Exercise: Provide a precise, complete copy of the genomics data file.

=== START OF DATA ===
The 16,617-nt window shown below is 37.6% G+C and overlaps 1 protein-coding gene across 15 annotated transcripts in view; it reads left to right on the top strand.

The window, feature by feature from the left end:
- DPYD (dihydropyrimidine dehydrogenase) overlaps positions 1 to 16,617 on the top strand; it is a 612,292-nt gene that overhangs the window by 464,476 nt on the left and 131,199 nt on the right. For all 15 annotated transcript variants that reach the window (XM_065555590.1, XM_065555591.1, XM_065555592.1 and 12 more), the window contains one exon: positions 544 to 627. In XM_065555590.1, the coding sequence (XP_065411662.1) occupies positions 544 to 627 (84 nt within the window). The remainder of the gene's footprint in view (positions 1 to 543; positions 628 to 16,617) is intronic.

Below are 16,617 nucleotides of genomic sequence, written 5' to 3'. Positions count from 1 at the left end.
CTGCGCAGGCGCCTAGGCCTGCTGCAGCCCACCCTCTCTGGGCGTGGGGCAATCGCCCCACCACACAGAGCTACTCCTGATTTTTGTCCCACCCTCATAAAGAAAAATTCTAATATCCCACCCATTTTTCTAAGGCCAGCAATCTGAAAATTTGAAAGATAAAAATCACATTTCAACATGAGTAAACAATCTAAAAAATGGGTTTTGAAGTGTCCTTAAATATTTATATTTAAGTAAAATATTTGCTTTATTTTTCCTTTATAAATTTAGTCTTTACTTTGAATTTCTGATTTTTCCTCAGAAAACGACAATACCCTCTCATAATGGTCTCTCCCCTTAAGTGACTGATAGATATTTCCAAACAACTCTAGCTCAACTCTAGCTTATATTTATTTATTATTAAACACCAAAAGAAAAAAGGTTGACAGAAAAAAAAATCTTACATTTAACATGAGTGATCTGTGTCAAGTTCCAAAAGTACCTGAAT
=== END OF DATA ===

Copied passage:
The 16,617-nt window shown below is 37.6% G+C and overlaps 1 protein-coding gene across 15 annotated transcripts in view; it reads left to right on the top strand.

The window, feature by feature from the left end:
- DPYD (dihydropyrimidine dehydrogenase) overlaps positions 1 to 16,617 on the top strand; it is a 612,292-nt gene that overhangs the window by 464,476 nt on the left and 131,199 nt on the right. For all 15 annotated transcript variants that reach the window (XM_065555590.1, XM_065555591.1, XM_065555592.1 and 12 more), the window contains one exon: positions 544 to 627. In XM_065555590.1, the coding sequence (XP_065411662.1) occupies positions 544 to 627 (84 nt within the window). The remainder of the gene's footprint in view (positions 1 to 543; positions 628 to 16,617) is intronic.

Below are 16,617 nucleotides of genomic sequence, written 5' to 3'. Positions count from 1 at the left end.
CTGCGCAGGCGCCTAGGCCTGCTGCAGCCCACCCTCTCTGGGCGTGGGGCAATCGCCCCACCACACAGAGCTACTCCTGATTTTTGTCCCACCCTCATAAAGAAAAATTCTAATATCCCACCCATTTTTCTAAGGCCAGCAATCTGAAAATTTGAAAGATAAAAATCACATTTCAACATGAGTAAACAATCTAAAAAATGGGTTTTGAAGTGTCCTTAAATATTTATATTTAAGTAAAATATTTGCTTTATTTTTCCTTTATAAATTTAGTCTTTACTTTGAATTTCTGATTTTTCCTCAGAAAACGACAATACCCTCTCATAATGGTCTCTCCCCTTAAGTGACTGATAGATATTTCCAAACAACTCTAGCTCAACTCTAGCTTATATTTATTTATTATTAAACACCAAAAGAAAAAAGGTTGACAGAAAAAAAAATCTTACATTTAACATGAGTGATCTGTGTCAAGTTCCAAAAGTACCTGAAT